By Cathy Gassenheimer
Executive Vice President
Alabama Best Practices Center
Time has been on my mind a lot these days.
Members of our professional learning networks ask how to find time for planning and learning together. Colleagues wonder how to balance work with family and outside interests. And as we move further into the fall, my guess is that most of us wonder how to capture outdoors time before it becomes dark earlier and earlier every day. How do we find the time and energy to do it all without burning out?
Carey Nieuwhof, the author of At Your Best: How to Get Time, Energy, and Priorities Working in Your Favor, suggests some strategies that might help us maximize the time for work, family, and leisure. He is is a lawyer turned pastor, writer, and speaker.
Nieuwhof is also “a recovered victim of burnout,” we learn at the Next Big Idea Club website where Nieuwhof’s book is featured. “After shutting down from years of chronic, mounting stress, [he found] a way to cope with that exhaustion and recalibrate his lifestyle.”
Five Ways to Be At Your Best
In a recent NBIC “Book Bite” Nieuwhof summarizes his book in five different ways.
One: You Actually Have the Time. “One day I realized the most productive people in the world get the same amount of time as you and me,” he says. Every person on the planet has the same 24 hours in which to work, play, sleep, and live. Rather than tell yourself or others, “I just don’t have the time to do this,” flip the script and tell yourself “I had the time, I just didn’t take it.”
Everyone has three important assets they manage: time, energy, and priorities. Before committing to do something, ask yourself: “What do you wish you had time to do?” and make that a priority.
Two: Cooperating with Your Energy Levels Produces Greater Results than Competing with Them. Scientists have discovered that humans have about three to five hours daily when they are most productive. You probably know which hours are your best.
To help manage that time effectively, Nieuwhof suggests designating your most productive time as the “Green Zone,” and label your moderately productive time as being in the “Yellow Zone.” Your least productive time is designed as the “Red Zone.”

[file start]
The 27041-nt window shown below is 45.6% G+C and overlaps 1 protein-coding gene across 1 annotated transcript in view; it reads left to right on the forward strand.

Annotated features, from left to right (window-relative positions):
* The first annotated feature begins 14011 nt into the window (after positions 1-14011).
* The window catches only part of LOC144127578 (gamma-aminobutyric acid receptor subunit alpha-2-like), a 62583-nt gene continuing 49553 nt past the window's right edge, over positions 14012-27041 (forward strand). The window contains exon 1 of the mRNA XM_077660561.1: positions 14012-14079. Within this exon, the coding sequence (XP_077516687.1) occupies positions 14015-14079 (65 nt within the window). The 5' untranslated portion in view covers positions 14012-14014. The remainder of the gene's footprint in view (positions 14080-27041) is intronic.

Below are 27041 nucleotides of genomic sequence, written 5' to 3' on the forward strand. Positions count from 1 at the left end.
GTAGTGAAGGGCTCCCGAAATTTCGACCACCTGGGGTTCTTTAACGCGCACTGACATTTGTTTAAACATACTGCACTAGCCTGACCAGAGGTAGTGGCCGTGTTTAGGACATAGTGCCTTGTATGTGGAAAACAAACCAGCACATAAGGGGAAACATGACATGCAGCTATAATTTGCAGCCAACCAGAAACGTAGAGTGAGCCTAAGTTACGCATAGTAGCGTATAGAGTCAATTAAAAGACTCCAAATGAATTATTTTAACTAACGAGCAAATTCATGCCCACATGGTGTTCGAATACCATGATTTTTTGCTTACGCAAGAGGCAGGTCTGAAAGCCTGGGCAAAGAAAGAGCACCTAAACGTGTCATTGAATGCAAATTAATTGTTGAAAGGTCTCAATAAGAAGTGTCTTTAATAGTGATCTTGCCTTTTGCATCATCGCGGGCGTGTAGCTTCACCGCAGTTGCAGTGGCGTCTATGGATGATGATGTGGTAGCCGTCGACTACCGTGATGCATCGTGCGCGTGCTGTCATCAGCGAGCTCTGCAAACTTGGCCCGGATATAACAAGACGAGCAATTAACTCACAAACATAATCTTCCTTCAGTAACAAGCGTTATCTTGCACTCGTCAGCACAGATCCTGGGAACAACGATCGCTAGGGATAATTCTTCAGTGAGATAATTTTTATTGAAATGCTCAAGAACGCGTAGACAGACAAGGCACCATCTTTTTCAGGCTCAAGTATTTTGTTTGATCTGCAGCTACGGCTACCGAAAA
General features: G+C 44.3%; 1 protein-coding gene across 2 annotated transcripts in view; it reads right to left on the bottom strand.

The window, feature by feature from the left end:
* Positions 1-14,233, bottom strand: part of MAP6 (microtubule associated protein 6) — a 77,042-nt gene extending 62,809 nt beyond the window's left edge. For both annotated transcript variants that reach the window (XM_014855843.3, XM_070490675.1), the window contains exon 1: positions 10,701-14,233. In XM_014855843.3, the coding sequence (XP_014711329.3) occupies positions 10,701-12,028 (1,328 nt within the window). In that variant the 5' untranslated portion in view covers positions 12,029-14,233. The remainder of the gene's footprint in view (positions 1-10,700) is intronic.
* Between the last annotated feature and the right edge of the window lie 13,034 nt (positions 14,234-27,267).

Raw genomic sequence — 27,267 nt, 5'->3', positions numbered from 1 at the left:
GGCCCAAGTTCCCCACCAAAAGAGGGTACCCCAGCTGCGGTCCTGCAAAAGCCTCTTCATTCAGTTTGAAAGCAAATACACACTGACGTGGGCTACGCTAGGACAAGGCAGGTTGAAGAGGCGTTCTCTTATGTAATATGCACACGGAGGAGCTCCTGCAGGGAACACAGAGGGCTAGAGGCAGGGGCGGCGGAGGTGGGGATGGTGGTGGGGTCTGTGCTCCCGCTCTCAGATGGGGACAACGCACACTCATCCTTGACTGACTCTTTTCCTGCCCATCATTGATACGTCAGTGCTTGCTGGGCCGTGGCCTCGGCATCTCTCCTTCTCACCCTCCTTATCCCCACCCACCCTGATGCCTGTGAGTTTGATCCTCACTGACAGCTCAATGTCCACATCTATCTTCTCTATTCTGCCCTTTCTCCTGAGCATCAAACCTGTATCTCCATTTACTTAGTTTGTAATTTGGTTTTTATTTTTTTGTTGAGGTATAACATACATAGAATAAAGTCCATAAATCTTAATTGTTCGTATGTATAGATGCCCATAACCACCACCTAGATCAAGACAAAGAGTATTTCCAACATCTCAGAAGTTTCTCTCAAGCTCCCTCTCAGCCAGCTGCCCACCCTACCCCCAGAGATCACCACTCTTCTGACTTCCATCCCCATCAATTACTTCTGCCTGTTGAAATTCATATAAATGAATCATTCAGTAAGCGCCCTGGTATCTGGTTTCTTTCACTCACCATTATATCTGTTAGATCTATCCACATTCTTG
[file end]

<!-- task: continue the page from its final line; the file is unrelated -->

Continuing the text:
Of course, all of us have peak energy levels at different times. I’m a morning person, so I’m at my top performance level in the A.M. Others may be more productive during the afternoon or even the evening. Whatever the case, Nieuwhof believes your green zone should be reserved for those activities you consider your highest priorities.
Three: You’re Most Likely to Neglect Your Most Important Work. And that’s work we do on ourselves. We don’t always take the time to further develop those strengths that we currently have, thus passing up the opportunity to get even better at what we do.
Nieuwhof calls this phenomenon “cheating your gift,” and he suggests prioritizing time to ensure that we don’t lose something we are good at from lack of attention.
Four: No One Else Will Ever Ask You to Accomplish Your Top Priorities. When you ask someone for help, you are asking them to devote time to YOUR priority, not theirs. The same is true when you are asked for help. To be able to both help others and accomplish your important tasks, Nieuwhof suggests scheduling your own top priorities inside your green zone.
Five: The Wrong People Always Want Your Time. The Right People Rarely Ask for It. I grappled with this statement when I read it. Don’t the people important to me want to spend time with me? Fortunately, that isn’t Nieuwhof’s point!
He is referring to those people who demand a lot of our time but rarely change or benefit from the time we might invest in them. Nieuwhof contends those folks have a “flat learning curve” and are not helped by the time spent with you. Instead, he suggests flipping the equation and prioritizing time with those who you know will benefit and who you care about most.
Something to Think About
The next time you hear yourself saying “I just don’t have the time,” take a minute to ponder whether it is important enough for you to make the time. If you have children, remind yourself that your time with them is limited. Young children quickly become tweens and teens, and they’ll soon want to spend more time with their friends…and before you know it they’ll have a family of their own.
At work, instead of spending time with the underperformer, devote more time to those who are working diligently to accomplish your organization’s mission. Then, when your body reminds you that you are moving into your red zone, you’ll know that you spent your “green” time well.
Do you like podcast-style listening on your smart devices? You can download the Next Big Idea Club app and access a wide range of curated leadership and self-help audio/video material, including NBIC’s 12-minute nonfiction “book bites” that summarize new self-help and leadership texts – often read by the author.
There’s a two-week free trial (then $8.25 a month). If you decide to try it out, listen to Nieuwhof’s “bite” which he reads himself.